Friday, November 20, 2009

A Message From The Bands

I was fortunate enough to get to spend the afternoon with a couple of the bands pre the NOIR Fest 3 kick-off this evening. Here's what they had to tell YOU.

WTUL Interview from Rachel Puckett on Vimeo.

Hurray for the Riff Raff live at WTUL

Amid a sea of red plaid, Alynda from Hurray for the Riff Raff performs a gorgeous rendition of "A Slow Walk" from their forthcoming LP. Loren Murrell hops in with some impromptu melodies. Both are performing tomorrow night at Blue Nile, as part of NOIR Fest III.

Loren Murrell live at WTUL

Check out this video recorded this week by our own Rachel Puckett at WTUL. Loren Murrell (performing Saturday night at NOIR Fest III) sings a new song on the air and we captured it. Hope you enjoy and hope you're all psyched for this weekend!

Zack Smith + NOIR Fest 3

Thanks to Offbeat we have an awesome video to give you.

Zack Smith, the photographer and drummer for Rotary Downs launched a project documenting the New Orleans indie rock scene on August 29 this year at Carrollton Station, and it will show at NOIR Fest 3 at the Blue Nile THIS Saturday night. Here’s a look behind the project....

Wednesday, November 18, 2009

Buttons Are Sooo Hipper Than Thou

'Hipper Than Thou', our free-to-the-public-sampler-CD will be released this Friday @
NOIR Fest III. The Buttons won't be making it out this weekend for the CD release , but Joey from The Buttons was awesome enough to tell us a little bit about them and give us the music video for their song 'Roller Rock', which is featured on 'Hipper Than Thou'. Check the interview below and the video above.

NOIRC: What was it like working with local Mike Kennedy to direct your video for Roller Rock? What was your favorite part of the experience, who came up with the concept?

BUTTONS: Amazing! We originally met with Mike to pitch a video idea after he saw us perform for the Alternative Media Expo After Party with Ballzack. We had this elaborate idea for one of our songs called 'Castletimes' that would include a bunch of our friends (and some relatives) but it turned out to involve too much pre and post production. Mike asked us about a song we played at the show that reminded him of an eerie roller skate jam and suggested shooting the video at a roller rink. We thought it was a great idea since it would require only one day of shooting, have automatic production value, and still include all of our friends. The whole video was a collaborative effort between many different people. Ballzack acted as a scout and got Skate Country on the Westbank as the location. In addition, we had a great group of friends who put together their own costumes and waited around for hours for each shot. The shoot couldn't have gone any smoother - Mike and his crew did an amazing job! I think getting a lot of creative and talented people involved was our favorite part of the experience. I hate videos where you watch some guys play their instruments in an empty warehouse stomping around in puddles while cutting to shots of them sitting in an apartment moping about some dime a dozen hipster girl. We wanted to do a fun video that captured a bit of the New Orleans spirit without having to set our synths in front of the St. Louis Cathedral.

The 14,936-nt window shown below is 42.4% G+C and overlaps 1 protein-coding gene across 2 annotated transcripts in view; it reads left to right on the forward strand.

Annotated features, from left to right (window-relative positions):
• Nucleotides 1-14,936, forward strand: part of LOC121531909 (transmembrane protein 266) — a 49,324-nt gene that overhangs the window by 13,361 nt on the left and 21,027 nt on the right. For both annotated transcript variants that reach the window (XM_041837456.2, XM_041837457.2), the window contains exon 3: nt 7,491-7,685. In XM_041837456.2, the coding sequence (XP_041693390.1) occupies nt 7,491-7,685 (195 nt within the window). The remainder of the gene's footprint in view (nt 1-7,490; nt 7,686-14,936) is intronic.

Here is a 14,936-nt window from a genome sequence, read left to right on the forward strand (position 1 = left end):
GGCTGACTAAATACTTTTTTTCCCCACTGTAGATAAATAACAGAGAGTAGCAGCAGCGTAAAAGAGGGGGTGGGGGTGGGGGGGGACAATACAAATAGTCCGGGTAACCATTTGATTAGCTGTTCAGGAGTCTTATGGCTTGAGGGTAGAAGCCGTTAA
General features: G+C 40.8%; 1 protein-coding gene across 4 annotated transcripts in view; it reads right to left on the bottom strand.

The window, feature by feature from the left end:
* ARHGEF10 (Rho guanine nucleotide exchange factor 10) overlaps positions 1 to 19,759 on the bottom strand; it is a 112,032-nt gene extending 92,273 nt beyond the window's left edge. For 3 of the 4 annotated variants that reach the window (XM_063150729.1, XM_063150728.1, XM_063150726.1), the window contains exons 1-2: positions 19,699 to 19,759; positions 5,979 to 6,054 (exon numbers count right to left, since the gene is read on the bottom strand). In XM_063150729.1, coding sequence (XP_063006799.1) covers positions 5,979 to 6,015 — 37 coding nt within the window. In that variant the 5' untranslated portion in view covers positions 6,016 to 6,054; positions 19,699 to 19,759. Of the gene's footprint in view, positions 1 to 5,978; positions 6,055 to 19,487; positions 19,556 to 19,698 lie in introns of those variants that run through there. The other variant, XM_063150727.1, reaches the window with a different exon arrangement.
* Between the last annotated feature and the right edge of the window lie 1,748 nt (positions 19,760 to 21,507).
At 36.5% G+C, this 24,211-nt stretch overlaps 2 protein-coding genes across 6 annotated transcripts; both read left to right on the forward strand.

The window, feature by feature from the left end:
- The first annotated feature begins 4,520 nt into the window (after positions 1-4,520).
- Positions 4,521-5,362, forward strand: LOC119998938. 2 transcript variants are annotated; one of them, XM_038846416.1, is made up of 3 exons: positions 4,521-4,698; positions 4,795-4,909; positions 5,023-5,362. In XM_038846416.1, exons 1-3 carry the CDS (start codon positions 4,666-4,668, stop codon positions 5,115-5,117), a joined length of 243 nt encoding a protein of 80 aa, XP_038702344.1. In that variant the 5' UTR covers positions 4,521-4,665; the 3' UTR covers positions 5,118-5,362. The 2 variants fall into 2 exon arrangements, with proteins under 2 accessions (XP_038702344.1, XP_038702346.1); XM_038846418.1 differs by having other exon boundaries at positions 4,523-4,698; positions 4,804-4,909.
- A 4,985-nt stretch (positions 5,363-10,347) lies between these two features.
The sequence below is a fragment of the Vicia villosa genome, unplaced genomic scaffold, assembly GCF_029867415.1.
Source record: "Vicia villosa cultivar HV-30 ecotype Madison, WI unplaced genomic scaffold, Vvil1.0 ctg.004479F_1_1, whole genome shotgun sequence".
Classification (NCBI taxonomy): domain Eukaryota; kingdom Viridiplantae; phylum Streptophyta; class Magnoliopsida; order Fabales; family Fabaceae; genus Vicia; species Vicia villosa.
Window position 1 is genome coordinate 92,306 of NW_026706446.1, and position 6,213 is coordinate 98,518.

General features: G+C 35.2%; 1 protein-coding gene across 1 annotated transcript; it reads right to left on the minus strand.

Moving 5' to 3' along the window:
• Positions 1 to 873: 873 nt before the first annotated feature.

NOIRC: You covered 'Southern Night', an Allen Toussaint song, where did that inspiration come from?

BUTTONS: We were inspired to cover the song mainly because of the ethereal quality of the vocals. Toussaint recorded the vocals through a Leslie speaker and creates a sound similar to vocals run through a vocoder (what we primarily use). I think it's impossible to top Toussaint's version but it was interesting adding our own spacey analog synth feel to the tune. It is hands down my favorite song ever. (Toussaint's version of course)

NOIRC: How would you describe your live performance, will you guys be playing live anytime soon?

BUTTONS: Live smoked out synth dance party! First of all I think it's important for people to understand that we are a live act. We're not sampling other peoples songs or standing around mixing prerecorded tracks off a computer, although its understandable why people might make that mistake. Our approach is similar to the early pioneers of analog synthesis (eg. Giorgio Moroder, Yellow Magic Orchestra) - It's two guys behind a mountain of analog gear playing live. We also bring out smoke machines and usually try to dress up for the occasion. The one thing we have always lacked is visuals, but we're in the process of putting together a large programmable LED button display that goes across the front of the stage and responds to the music we're playing. It should be ready for our next show that will be at The Republic Dec. 4th in conjunction with Throwback night!

NOIRC: What are your thoughts on the local young music scene in New Orleans?

BUTTONS: It's wonderful to see such an active local music scene again. Before Katrina it seemed the local music scene was on the threshold of something big, however after Katrina there was nothing left. Shows featuring local or national acts were few and far between and the promotion was non-existent. Now it seems the local music scene is finally catching up to where it left off and we are excited to be a part of it.

Tuesday, November 17, 2009

It's coming...

We have lots of neat stuff leading up to the fest that we are going to be posting here, so keep your eyes peeled.